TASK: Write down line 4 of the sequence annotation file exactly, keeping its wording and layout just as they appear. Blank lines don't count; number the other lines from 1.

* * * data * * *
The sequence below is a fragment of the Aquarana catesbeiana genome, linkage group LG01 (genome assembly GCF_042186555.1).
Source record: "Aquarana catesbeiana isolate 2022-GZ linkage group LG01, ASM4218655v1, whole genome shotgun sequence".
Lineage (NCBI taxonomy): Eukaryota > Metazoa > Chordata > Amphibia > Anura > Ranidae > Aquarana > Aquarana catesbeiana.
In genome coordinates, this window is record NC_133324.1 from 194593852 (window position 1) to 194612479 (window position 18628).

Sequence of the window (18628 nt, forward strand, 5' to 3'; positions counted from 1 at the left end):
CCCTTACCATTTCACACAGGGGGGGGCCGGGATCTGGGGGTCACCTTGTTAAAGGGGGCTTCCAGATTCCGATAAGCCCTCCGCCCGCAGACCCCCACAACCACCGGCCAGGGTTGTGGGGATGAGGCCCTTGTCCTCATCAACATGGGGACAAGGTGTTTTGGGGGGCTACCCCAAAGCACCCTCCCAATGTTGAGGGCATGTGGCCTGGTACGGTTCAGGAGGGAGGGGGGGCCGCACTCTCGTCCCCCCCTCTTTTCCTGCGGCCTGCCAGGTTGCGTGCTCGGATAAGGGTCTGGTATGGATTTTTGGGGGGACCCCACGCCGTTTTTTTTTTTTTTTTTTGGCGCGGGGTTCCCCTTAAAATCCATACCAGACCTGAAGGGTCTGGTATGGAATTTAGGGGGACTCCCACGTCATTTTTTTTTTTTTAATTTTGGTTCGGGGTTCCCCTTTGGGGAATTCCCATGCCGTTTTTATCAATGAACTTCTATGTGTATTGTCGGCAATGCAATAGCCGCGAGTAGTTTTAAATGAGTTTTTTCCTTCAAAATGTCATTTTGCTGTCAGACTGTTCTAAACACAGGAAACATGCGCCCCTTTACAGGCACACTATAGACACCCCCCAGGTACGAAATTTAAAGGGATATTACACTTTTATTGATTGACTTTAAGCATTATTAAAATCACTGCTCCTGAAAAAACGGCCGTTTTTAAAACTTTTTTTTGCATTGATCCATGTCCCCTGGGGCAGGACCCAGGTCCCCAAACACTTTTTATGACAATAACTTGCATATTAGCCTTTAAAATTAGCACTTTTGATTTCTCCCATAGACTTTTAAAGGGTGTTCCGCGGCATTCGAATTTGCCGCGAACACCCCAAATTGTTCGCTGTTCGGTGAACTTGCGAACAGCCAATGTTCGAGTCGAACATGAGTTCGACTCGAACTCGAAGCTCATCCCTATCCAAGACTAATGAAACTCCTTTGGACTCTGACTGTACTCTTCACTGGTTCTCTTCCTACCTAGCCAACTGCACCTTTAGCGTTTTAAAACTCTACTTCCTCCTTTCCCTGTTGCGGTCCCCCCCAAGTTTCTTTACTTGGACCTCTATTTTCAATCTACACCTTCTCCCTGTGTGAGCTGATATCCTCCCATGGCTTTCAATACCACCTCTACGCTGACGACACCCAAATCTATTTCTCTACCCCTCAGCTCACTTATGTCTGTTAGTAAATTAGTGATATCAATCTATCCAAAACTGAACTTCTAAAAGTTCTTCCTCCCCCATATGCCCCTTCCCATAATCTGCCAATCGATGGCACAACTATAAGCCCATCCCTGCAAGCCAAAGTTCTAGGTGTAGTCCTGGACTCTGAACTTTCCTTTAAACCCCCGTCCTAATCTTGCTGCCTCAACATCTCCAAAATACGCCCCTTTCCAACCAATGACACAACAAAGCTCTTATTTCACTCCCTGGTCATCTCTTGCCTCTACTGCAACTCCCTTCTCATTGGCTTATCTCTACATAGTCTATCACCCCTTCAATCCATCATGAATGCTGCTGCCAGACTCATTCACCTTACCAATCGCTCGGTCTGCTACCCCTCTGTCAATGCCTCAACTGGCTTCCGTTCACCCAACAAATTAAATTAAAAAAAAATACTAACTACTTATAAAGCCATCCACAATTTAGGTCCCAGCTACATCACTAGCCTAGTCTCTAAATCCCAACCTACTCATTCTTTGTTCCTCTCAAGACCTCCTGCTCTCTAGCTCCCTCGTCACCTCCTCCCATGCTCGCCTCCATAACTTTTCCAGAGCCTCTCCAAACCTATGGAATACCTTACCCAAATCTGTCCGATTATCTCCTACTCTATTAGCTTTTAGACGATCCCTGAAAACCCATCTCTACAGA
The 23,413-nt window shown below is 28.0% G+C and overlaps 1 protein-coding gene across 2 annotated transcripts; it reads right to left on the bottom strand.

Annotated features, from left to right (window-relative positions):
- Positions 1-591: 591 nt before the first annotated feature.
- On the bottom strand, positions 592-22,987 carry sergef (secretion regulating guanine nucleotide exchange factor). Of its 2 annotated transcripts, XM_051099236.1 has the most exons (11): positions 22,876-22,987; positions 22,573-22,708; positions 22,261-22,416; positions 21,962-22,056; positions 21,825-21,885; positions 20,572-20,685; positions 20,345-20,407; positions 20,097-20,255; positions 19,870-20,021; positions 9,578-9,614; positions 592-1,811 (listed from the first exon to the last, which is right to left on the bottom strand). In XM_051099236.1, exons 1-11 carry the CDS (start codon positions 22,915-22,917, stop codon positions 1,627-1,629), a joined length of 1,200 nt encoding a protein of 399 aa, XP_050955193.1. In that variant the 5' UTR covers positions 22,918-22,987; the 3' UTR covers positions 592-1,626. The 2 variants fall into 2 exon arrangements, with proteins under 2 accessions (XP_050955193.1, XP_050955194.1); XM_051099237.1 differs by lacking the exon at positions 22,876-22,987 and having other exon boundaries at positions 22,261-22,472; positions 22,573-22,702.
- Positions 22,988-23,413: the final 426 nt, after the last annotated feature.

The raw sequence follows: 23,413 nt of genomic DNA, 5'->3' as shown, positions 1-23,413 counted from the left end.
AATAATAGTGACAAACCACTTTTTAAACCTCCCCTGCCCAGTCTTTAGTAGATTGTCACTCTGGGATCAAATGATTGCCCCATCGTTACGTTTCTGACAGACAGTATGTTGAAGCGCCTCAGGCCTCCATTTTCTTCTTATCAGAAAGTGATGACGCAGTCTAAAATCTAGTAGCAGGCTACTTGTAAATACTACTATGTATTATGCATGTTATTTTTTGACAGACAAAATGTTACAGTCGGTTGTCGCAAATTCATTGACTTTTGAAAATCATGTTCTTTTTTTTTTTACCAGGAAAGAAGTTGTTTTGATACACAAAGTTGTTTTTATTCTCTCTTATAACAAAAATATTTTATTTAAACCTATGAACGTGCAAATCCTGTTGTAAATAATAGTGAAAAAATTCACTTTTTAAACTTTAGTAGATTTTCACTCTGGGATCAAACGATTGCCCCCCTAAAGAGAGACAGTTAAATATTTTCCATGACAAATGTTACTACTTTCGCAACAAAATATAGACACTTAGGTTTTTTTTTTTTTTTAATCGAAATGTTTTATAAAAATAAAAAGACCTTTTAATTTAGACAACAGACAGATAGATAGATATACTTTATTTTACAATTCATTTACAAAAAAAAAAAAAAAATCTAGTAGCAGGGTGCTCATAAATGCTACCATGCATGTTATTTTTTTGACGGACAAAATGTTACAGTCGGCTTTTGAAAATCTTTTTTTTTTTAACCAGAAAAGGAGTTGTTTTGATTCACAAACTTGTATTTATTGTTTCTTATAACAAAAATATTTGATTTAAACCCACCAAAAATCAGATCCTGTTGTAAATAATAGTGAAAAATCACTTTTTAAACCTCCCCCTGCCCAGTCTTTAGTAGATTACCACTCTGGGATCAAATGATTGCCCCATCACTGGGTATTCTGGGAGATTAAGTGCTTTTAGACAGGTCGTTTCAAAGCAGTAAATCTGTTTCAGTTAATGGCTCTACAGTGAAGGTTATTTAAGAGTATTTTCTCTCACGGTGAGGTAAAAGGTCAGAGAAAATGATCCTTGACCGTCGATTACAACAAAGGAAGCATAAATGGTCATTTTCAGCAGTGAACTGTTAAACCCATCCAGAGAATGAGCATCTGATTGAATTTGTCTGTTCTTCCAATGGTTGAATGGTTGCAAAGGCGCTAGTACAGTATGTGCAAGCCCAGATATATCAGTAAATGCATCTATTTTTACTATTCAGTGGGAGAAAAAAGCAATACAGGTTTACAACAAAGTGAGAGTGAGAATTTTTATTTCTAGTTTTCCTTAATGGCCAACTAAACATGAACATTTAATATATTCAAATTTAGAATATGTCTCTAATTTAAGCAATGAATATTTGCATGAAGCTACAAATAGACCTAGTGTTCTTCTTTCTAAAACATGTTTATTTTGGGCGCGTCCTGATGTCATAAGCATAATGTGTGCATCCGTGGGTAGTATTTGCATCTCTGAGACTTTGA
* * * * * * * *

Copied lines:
In genome coordinates, this window is record NC_133324.1 from 194593852 (window position 1) to 194612479 (window position 18628).